Yesterday afternoon, the U.S. Department of the Treasury issued official allocation amounts from the American Rescue Plan Act for non-entitlement communities, generally defined as municipal governments with populations under 50,000.

The updated guidance reflects months of work by the Treasury to accurately account for more than 19,000 non-entitlement communities across the country. There are 313 non-entitlement communities in Massachusetts.

See spreadsheet with Populations and Allocation Amounts for Non-Entitlement Communities of Massachusetts (Excel file – Source: Treasury Department)

The American Rescue Plan, the latest round of federal stimulus relief related to the COVID-19 pandemic, was signed into law on March 11 and provides $360 billion in direct aid to state and local governments, including county governments, “Metropolitan Cities” (generally cities with populations greater than 50,000), and non-entitlement communities.

Two weeks ago, the Treasury announced final allocation amounts for states, counties and Metropolitan Cities, of which there are 38 in Massachusetts.

Yesterday’s announcement gives clarity to the allocations that non-entitlement cities and towns can expect to receive. The formula for non-entitlement units of government is their 2019 population number according to the U.S. Census multiplied by $104.67. The Treasury’s website has more information for non-entitlement communities. (Note: This total does not include any county allocation.)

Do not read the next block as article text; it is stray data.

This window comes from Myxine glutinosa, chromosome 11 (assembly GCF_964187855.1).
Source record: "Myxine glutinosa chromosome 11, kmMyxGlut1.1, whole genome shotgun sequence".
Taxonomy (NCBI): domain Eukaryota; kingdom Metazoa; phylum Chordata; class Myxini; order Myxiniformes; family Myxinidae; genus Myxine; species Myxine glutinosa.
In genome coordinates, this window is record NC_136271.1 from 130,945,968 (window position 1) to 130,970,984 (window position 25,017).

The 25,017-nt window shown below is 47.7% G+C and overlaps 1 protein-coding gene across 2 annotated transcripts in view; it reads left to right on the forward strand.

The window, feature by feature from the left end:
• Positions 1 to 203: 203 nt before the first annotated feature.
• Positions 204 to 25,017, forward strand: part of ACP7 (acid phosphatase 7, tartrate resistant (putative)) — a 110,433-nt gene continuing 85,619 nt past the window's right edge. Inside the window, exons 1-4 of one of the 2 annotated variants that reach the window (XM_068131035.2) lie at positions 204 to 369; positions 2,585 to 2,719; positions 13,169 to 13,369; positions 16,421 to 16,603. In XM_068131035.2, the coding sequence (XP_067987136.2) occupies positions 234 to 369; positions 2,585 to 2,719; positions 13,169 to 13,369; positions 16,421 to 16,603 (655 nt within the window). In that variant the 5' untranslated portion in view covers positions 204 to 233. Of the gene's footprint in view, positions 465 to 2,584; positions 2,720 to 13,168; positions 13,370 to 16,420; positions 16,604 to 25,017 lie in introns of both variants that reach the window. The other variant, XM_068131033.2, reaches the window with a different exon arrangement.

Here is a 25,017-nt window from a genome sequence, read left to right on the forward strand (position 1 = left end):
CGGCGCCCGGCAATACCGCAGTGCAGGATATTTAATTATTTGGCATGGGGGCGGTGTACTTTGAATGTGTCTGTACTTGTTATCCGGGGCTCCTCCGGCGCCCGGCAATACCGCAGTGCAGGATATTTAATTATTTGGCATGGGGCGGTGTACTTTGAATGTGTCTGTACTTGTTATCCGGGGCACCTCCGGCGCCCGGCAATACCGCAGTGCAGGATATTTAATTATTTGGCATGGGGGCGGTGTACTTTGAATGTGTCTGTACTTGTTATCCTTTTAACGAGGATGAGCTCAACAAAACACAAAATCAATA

Non-functioning county governments
Compared to much of the country, Massachusetts is unique in that it has only five functioning county government structures among the state’s 14 counties.

Functioning counties in Massachusetts (Barnstable, Bristol, Dukes, Norfolk and Plymouth) will receive their allocation directly from the U.S. Treasury, through the same process used for counties nationwide.

Where county government has been abolished (Berkshire, Essex, Franklin, Hampden, Hampshire, Middlesex, Nantucket, Suffolk and Worcester), the county’s share of funds will initially be allocated to the state and then distributed to the county’s communities on a per capita basis.

State officials report that they have also already applied to the Treasury on behalf of the communities in non-functioning counties.

How and when will funds be distributed?
Payments for states, counties, Metro Cities, and non-entitlement communities will be evenly divided into two tranches, with the first being allocated in the coming weeks and the second round arriving 12 months after the first.

States, counties, and Metro Cities will receive their payments directly from the U.S. Treasury, while funding to non-entitlement communities will be distributed first to the respective state government for redistribution to communities.

State officials report that the state has already applied to the Treasury on behalf of the non-entitlement communities, and that those funds will be distributed through the same pipeline that is used to distribute the state’s local aid to municipalities. The ARPA requires states to allocate the first tranche of funds to non-entitlement communities within 30 days of receipt. Further details will be announced through the Division of Local Services.

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